How can a company that seeded its own clams. Had thousands of acres of bay bottom, been in busness for I think at least 50 years have to give it up. The clams are not surviving. At one time there were enought clams for 10,000 permits to be given out by the state.
Posted December 23 2009 - 11:34 AM
What's the downside to cleaner water? We swim in it, we eat from it. The only downside is cost, and when you're paying to avoid being knee deep in your own waste, it's money well spent.
Posted December 23 2009 - 1:06 PM
Willie is right there were more than 10,0000 commercially licensed shellfisherman in the 70's. I know because my license was over 10,000 and I had it since 1968.
I say the bay was mismanaged because of the way the Towns and State dealt with the uncertified waters and seed diggers at the time. Additionally Southwest Sewer District, and bayside development changed salinity and algae levels in the bay. Brown tide wiped out the eel grass beds that lined the entire southern portion of the bay from Kismet to the Smiths Point bridge and beyond.
Of course if the Towns said it was their policies that ended the clamming industry in the bay, that wouldn't look too good politically. It's much easier to blame a few hard working souls, now that no one is left out there.
One thing I'd like to see added to the requirements for obtaining a shellfish license is a valid legal Social Security Number.
Posted December 23 2009 - 1:51 PM
The overall runoff is also a huge issue. Its amazing how often the local bay beaches are closed in the summer.
Let's be honest, the general population really doen't give a sh*t whats going on in the bay, as long as they can run the boats in the summer, and work up a good buzz.
Posted December 23 2009 - 2:11 PM
Let's be honest, the general population really doen't give a ---- whats going on in the bay, as long as they can run the boats in the summer, and work up a good buzz.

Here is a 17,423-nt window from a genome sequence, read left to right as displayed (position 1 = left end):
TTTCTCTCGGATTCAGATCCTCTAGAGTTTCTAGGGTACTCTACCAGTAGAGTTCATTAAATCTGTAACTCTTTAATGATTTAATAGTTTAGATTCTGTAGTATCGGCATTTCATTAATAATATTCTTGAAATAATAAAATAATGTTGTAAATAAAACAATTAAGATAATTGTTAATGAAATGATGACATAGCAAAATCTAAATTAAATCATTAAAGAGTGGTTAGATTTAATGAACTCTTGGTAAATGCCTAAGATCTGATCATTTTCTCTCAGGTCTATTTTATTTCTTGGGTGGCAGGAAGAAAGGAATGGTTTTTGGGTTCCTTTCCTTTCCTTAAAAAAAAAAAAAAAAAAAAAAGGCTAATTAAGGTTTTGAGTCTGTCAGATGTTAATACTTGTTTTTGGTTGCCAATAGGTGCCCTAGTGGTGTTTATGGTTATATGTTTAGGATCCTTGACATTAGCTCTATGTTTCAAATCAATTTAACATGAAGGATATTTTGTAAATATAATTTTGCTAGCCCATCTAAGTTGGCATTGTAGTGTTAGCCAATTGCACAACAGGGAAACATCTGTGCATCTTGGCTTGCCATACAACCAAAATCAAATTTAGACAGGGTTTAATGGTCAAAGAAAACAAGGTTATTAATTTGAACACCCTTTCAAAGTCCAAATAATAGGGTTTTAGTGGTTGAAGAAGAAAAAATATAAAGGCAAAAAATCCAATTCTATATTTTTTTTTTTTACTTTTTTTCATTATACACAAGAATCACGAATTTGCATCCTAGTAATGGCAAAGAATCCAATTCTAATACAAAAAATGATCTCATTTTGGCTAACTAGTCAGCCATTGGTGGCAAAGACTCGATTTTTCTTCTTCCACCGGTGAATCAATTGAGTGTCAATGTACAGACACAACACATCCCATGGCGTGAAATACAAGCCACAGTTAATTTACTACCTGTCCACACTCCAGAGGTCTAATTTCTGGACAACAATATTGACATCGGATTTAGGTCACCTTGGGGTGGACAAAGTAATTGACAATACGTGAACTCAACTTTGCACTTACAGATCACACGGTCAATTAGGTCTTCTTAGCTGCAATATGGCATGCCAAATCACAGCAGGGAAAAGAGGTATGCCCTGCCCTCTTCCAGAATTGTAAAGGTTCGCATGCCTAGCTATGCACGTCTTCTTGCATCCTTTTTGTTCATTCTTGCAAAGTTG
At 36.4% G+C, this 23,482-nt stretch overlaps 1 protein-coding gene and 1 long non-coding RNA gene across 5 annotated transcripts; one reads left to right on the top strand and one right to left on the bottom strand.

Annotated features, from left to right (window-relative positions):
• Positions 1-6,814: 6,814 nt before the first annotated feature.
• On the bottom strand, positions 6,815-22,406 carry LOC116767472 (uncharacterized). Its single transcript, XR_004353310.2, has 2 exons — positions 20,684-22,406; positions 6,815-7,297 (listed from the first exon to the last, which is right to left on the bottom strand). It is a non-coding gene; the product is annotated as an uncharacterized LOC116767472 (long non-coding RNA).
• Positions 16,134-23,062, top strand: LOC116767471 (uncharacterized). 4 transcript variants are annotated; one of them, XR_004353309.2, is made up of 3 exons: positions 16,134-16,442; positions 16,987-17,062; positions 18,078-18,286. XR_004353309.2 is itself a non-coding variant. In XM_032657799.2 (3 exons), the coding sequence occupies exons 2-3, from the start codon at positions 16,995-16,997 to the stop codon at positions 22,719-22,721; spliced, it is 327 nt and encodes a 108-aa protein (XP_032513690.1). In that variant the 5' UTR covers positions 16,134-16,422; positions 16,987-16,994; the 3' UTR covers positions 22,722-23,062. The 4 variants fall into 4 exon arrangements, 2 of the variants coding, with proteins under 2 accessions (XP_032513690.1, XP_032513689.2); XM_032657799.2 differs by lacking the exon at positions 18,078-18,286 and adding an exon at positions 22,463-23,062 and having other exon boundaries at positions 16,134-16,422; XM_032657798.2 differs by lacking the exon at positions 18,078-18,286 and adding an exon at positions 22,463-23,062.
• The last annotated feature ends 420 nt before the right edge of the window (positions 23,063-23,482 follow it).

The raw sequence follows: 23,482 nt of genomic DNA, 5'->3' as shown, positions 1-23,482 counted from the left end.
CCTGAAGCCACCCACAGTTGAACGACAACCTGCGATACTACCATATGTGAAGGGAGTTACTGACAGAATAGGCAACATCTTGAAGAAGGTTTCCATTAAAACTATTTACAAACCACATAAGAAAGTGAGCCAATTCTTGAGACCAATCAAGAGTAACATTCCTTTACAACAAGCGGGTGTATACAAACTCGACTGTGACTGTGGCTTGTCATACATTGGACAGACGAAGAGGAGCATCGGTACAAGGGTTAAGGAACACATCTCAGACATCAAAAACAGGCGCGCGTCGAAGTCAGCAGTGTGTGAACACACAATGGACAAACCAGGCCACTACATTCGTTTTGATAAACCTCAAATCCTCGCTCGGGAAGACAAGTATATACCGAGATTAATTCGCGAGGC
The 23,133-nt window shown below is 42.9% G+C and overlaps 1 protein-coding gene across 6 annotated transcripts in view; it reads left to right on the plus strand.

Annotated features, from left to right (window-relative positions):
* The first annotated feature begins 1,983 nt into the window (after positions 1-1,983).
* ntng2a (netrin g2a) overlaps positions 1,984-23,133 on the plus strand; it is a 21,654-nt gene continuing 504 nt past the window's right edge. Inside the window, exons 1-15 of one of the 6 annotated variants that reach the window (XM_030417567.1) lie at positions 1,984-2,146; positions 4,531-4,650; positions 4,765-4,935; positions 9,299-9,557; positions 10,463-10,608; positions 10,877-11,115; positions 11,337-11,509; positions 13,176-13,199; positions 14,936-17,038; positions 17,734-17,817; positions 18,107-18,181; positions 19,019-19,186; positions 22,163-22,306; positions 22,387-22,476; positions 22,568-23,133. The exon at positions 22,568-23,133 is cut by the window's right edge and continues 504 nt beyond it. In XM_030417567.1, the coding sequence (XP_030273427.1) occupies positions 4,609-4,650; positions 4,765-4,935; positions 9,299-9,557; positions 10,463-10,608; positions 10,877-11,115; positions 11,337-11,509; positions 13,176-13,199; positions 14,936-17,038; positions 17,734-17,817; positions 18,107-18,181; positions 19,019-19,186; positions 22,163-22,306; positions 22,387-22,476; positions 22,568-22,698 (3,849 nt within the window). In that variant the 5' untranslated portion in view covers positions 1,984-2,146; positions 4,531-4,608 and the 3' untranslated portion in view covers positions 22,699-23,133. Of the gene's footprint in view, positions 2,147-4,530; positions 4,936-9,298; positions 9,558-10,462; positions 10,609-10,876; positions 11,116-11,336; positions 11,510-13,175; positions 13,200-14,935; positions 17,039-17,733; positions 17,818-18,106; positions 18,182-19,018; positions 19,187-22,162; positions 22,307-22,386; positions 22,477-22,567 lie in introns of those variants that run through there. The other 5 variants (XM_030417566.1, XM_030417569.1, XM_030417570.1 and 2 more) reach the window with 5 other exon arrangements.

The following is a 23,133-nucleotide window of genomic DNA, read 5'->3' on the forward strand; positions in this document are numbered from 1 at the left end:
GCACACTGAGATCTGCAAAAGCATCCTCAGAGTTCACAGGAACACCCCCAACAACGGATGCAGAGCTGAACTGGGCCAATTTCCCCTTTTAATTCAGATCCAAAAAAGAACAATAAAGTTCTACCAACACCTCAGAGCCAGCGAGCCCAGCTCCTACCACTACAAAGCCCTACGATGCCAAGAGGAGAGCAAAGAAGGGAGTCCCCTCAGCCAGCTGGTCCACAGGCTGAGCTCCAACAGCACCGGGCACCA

You got that right, one population that seems to be growing is the BWI crowd.
It's become all too common, and deadly.
On another point, it seems just like Nature Conservancy to limit access,(to shellfish this time) rather than come up with a plan, that is equitable to all the citizens. They always seem to be shutting things down. Next they'll be stringing off GSB.
Posted December 23 2009 - 5:42 PM
I can't believe they want to impose restrictions on the few guys who still dig.
I've had it with Long Island. When my youngest daughter finishes college in 6 years I'm outta here........I hope But where does one go????
Posted December 23 2009 - 6:23 PM
I'm with ya man. I always thought I'd just move east. Now I'm thinking ......
the land of NO! is spreading. I just got a chance to see the paper, if that's the same Don Smith he was a hell of a good tonger in his day, one of Carlson's Hippies. A great bunch of guys.
Posted December 23 2009 - 8:20 PM
Posted December 24 2009 - 8:50 AM
Posted December 24 2009 - 9:24 AM
Posted December 24 2009 - 10:09 AM
West is always a good start. What year about did they open up that sewer district? The reason they want to impose restrictions right now is so that if they can improve the population it wont get decimated with over harvesting in the future.
Posted December 24 2009 - 10:10 AM
Posted December 24 2009 - 10:22 AM
Posted December 24 2009 - 10:33 AM
Pete one of the baymen I know went to South Hampton in the early eightys From what I hear he is now working lobsters in the sound.
You know Willy that was alot of guys dreams, pound that bay really hard, save up and get into another fishery like lobsters. You had to save quite a bit of money, because there were very few banks willing to lend money to a self employed clamdigger. Oystermans Savings was a LI bank that would lend. I paid 18% on my first new truck in 1981.
The local lobster supply company that used to make traps, and have two semi trailers constantly filled with bait is almost empty. They are still open from 5AM to 9AM but they have nothing in stock. I bought their last coil of warp a month ago.
I hope your friend is doing better than most of the guys.
I was thinking it was John German as well. I thought the Huether's did the same thing out of Mattituck. Merry Christmas to all.